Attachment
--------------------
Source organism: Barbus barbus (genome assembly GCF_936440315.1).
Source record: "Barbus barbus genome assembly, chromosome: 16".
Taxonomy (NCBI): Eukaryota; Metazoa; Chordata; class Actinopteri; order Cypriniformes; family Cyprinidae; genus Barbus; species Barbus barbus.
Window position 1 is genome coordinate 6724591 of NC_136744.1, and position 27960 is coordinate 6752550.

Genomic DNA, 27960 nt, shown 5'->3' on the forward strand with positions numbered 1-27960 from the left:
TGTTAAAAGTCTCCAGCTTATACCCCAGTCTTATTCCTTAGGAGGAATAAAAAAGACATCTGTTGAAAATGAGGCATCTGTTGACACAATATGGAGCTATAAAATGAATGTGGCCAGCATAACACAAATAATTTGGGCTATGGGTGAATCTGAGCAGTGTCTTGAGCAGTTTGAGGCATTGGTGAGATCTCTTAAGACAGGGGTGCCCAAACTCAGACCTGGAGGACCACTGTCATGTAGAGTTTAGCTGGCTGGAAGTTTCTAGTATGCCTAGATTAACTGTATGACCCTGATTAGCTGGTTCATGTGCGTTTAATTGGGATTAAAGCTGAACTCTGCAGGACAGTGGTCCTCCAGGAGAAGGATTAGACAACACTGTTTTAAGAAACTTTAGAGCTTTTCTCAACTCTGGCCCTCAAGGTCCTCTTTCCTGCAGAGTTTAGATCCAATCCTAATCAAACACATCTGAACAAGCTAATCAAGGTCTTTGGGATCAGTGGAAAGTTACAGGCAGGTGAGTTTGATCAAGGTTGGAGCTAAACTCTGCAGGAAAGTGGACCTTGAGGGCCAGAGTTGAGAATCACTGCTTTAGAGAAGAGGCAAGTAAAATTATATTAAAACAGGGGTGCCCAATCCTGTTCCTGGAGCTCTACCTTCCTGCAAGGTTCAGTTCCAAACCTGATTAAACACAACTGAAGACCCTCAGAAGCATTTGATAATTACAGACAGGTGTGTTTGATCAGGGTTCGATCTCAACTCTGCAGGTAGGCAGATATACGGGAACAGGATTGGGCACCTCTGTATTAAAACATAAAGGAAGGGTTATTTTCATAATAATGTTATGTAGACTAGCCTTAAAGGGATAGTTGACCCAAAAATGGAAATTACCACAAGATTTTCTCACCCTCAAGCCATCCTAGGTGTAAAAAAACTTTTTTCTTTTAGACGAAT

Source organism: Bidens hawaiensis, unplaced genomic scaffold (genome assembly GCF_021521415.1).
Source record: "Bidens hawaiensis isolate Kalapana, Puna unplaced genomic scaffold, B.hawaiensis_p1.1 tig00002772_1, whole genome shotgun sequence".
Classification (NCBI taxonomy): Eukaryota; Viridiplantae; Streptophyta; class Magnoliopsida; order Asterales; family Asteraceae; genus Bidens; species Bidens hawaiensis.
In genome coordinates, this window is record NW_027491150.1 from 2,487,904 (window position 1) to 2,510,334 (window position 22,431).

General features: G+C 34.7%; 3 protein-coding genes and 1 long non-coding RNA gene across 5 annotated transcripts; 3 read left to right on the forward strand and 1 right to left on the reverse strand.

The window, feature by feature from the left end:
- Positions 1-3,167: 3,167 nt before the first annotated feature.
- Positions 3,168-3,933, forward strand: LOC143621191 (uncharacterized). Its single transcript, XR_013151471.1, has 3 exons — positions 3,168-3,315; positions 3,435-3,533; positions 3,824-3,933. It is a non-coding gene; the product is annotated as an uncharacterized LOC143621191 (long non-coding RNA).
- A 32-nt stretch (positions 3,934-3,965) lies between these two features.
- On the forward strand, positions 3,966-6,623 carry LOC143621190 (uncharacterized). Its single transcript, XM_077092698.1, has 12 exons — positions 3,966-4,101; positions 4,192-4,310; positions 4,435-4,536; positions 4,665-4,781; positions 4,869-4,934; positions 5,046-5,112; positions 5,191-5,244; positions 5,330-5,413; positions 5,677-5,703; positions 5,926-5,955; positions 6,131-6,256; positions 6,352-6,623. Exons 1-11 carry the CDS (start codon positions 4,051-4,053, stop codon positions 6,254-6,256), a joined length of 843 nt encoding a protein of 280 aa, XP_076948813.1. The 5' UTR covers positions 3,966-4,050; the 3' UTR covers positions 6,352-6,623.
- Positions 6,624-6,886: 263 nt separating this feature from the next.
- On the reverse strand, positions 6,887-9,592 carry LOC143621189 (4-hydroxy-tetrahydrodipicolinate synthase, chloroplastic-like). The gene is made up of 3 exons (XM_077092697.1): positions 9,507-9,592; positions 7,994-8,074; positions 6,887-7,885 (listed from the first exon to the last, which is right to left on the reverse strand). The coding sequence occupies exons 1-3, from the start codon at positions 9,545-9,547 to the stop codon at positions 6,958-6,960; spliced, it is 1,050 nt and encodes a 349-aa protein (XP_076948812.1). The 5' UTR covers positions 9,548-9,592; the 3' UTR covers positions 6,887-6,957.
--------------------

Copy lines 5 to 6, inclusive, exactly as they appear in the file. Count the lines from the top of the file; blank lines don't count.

Genomic DNA, 27960 nt, shown 5'->3' on the forward strand with positions numbered 1-27960 from the left:
TGTTAAAAGTCTCCAGCTTATACCCCAGTCTTATTCCTTAGGAGGAATAAAAAAGACATCTGTTGAAAATGAGGCATCTGTTGACACAATATGGAGCTATAAAATGAATGTGGCCAGCATAACACAAATAATTTGGGCTATGGGTGAATCTGAGCAGTGTCTTGAGCAGTTTGAGGCATTGGTGAGATCTCTTAAGACAGGGGTGCCCAAACTCAGACCTGGAGGACCACTGTCATGTAGAGTTTAGCTGGCTGGAAGTTTCTAGTATGCCTAGATTAACTGTATGACCCTGATTAGCTGGTTCATGTGCGTTTAATTGGGATTAAAGCTGAACTCTGCAGGACAGTGGTCCTCCAGGAGAAGGATTAGACAACACTGTTTTAAGAAACTTTAGAGCTTTTCTCAACTCTGGCCCTCAAGGTCCTCTTTCCTGCAGAGTTTAGATCCAATCCTAATCAAACACATCTGAACAAGCTAATCAAGGTCTTTGGGATCAGTGGAAAGTTACAGGCAGGTGAGTTTGATCAAGGTTGGAGCTAAACTCTGCAGGAAAGTGGACCTTGAGGGCCAGAGTTGAGAATCACTGCTTTAGAGAAGAGGCAAGTAAAATTATATTAAAACAGGGGTGCCCAATCCTGTTCCTGGAGCTCTACCTTCCTGCAAGGTTCAGTTCCAAACCTGATTAAACACAACTGAAGACCCTCAGAAGCATTTGATAATTACAGACAGGTGTGTTTGATCAGGGTTCGATCTCAACTCTGCAGGTAGGCAGATATACGGGAACAGGATTGGGCACCTCTGTATTAAAACATAAAGGAAGGGTTATTTTCATAATAATGTTATGTAGACTAGCCTTAAAGGGATAGTTGACCCAAAAATGGAAATTACCACAAGATTTTCTCACCCTCAAGCCATCCTAGGTGTAAAAAAACTTTTTTCTTTTAGACGAAT